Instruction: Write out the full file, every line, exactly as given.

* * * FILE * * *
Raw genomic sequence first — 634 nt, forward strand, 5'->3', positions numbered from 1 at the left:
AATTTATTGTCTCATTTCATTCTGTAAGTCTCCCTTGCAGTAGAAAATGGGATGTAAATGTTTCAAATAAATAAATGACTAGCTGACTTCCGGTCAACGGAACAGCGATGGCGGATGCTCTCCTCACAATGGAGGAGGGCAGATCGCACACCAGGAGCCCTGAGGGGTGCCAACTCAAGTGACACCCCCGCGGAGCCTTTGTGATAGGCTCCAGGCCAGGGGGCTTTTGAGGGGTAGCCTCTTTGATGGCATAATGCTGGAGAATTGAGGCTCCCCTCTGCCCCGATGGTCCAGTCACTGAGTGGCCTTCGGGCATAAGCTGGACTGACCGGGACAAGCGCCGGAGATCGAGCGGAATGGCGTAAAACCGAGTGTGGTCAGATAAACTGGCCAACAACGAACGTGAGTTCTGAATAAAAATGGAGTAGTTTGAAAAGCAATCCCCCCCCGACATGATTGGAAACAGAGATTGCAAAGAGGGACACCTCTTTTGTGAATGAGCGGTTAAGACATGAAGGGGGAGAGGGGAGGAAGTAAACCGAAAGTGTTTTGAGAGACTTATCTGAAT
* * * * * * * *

Raw genomic sequence first — 634 nt, forward strand, 5'->3', positions numbered from 1 at the left:
AATTTATTGTCTCATTTCATTCTGTAAGTCTCCCTTGCAGTAGAAAATGGGATGTAAATGTTTCAAATAAATAAATGACTAGCTGACTTCCGGTCAACGGAACAGCGATGGCGGATGCTCTCCTCACAATGGAGGAGGGCAGATCGCACACCAGGAGCCCTGAGGGGTGCCAACTCAAGTGACACCCCCGCGGAGCCTTTGTGATAGGCTCCAGGCCAGGGGGCTTTTGAGGGGTAGCCTCTTTGATGGCATAATGCTGGAGAATTGAGGCTCCCCTCTGCCCCGATGGTCCAGTCACTGAGTGGCCTTCGGGCATAAGCTGGACTGACCGGGACAAGCGCCGGAGATCGAGCGGAATGGCGTAAAACCGAGTGTGGTCAGATAAACTGGCCAACAACGAACGTGAGTTCTGAATAAAAATGGAGTAGTTTGAAAAGCAATCCCCCCCCGACATGATTGGAAACAGAGATTGCAAAGAGGGACACCTCTTTTGTGAATGAGCGGTTAAGACATGAAGGGGGAGAGGGGAGGAAGTAAACCGAAAGTGTTTTGAGAGACTTATCTGAAT